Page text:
God Tyr: How Tyr Sacrificed For the Good of His Clan?

Posted by Ms Elly on

God Tyr: How Tyr Sacrificed For the Good of His Clan?

For many years, a group of scholars have been disputing over the topic of whether Tyr or Odin had a higher position in Norse Pantheon. With the modern adaptation and the materials we have, Norse mythology seems to revolve around Odin and Tyr is listed as a god of honour and justice in Norse mythology. After all, no matter what position Tyr had in Norse Pantheon, no one could deny the fact that Tyr held importance and his character interested us a lot. 

In Norse mythology, Tyr made a sacrifice for the good of his clan. 

Tyr and Fenrir in norse mythology

Tyr and Fenrir in the Binding of Wolf Fenrir 

This occasion happened when the gods decided to raise up Fenrir the Wolf up in Asgard. In the prophecy, Fenrir would grow up to be a monster and he would end the life of Odin the Allfather by swallowing him. Because of the prophecy, everyone harboured hatred toward Fenrir. Just they didn't say it didn't mean that there was no hatred toward Fenrir. 

But Tyr was different from others. He was the only one who dared to approach and feed Fenrir when he was just a little pup. Tyr was the only one. 

When Fenrir grew up at an incredible speed, the gods decided that they could no longer keep Fenrir up in Asgard. That's why the gods attempted to bind Fenrir with a chain to prevent him from wreaking any havoc to the world. But it was not until the third chain that the gods finally bound the Wolf. But Fenrir was wise enough to smell a rat.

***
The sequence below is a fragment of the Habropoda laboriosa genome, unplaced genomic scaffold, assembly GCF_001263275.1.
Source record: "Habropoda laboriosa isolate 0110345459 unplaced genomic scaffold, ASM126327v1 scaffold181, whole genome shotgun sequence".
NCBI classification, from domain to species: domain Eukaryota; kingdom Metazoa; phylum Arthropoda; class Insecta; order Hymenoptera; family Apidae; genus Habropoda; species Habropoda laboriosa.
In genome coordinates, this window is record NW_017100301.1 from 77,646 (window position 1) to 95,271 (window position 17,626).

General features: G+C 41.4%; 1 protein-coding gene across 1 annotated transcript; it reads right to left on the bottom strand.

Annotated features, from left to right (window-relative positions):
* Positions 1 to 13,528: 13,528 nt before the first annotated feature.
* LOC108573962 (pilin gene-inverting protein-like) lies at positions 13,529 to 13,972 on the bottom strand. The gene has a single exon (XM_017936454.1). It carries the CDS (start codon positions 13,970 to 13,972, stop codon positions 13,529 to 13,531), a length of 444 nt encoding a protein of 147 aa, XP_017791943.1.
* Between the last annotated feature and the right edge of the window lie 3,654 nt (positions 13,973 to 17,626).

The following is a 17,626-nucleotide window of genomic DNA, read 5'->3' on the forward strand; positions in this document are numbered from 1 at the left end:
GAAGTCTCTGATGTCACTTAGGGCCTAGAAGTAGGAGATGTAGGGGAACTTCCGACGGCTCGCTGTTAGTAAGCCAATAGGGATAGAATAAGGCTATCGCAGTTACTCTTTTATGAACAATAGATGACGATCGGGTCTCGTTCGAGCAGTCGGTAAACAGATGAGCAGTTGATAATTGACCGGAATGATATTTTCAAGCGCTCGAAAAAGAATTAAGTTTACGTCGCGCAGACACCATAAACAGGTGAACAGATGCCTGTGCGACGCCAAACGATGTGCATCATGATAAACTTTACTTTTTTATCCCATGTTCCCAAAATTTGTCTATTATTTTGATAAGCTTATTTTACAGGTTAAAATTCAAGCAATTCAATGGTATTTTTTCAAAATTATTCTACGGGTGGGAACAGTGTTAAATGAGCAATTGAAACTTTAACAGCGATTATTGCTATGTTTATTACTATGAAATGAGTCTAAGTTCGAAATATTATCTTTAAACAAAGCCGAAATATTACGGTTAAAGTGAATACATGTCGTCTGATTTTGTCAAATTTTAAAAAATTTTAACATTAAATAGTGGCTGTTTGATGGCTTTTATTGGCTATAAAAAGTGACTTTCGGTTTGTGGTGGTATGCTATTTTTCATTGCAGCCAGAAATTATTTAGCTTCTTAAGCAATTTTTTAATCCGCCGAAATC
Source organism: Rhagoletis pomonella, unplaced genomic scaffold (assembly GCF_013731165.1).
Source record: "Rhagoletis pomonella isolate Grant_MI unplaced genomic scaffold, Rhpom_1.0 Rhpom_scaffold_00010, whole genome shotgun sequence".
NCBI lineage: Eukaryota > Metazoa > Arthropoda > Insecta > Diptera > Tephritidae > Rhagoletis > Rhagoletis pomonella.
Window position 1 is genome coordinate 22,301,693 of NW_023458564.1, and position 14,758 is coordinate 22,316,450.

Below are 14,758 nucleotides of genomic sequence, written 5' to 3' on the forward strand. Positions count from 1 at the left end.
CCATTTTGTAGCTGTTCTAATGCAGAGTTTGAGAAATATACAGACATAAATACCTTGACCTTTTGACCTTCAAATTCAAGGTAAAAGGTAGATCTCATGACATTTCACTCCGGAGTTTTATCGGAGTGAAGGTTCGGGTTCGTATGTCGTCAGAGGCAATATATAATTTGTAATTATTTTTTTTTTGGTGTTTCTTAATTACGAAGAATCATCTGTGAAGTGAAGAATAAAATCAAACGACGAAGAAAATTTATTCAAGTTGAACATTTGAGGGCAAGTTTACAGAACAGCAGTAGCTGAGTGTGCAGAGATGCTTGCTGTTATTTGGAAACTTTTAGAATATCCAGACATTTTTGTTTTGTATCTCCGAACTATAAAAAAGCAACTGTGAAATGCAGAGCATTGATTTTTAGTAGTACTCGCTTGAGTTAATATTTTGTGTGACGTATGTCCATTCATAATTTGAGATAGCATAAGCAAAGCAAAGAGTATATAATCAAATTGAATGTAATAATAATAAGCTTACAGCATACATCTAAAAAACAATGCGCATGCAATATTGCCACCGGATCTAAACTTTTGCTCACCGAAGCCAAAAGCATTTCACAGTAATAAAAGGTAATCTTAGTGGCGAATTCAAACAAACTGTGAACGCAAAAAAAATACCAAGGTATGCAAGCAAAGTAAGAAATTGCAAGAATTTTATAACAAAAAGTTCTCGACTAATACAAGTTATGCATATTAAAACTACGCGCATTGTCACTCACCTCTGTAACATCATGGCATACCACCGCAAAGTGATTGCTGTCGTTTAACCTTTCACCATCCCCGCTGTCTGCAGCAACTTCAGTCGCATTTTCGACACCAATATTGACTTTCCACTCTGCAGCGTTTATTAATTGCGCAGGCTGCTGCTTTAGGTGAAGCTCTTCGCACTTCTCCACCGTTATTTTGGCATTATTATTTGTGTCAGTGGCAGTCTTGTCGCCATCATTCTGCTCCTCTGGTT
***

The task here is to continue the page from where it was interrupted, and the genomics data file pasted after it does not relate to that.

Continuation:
Fenrir ordered any god to put a hand in his mouth. And he made the gods vow to release him if he couldn't break the chain. The gods agreed to make a vow but no one was brave enough to put his hand in the mouth of the wolf, except for Tyr God of Honor and Justice. Scholars explained this deed of Tyr was a heroic action because he sacrificed for the good of the world. 

God Tyr in Norse mythology

Tyr sacrificed his hand for the good of his clan

Tyr felt ashamed for the breaking-oath deed of the gods. They vowed to release the wolf but they didn't follow their words. But he didn't want his clan to feel this guilt, so he voluntarily burdened this shame by putting his hand in the mouth of Fenrir. And of course, he never withdrew his hand and Fenrir did bite and swallow the hand of Tyr. 

If Odin made a sacrifice by himself for himself to gain the ability of rune reading, Tyr made a sacrifice by himself for the good of his clan. 

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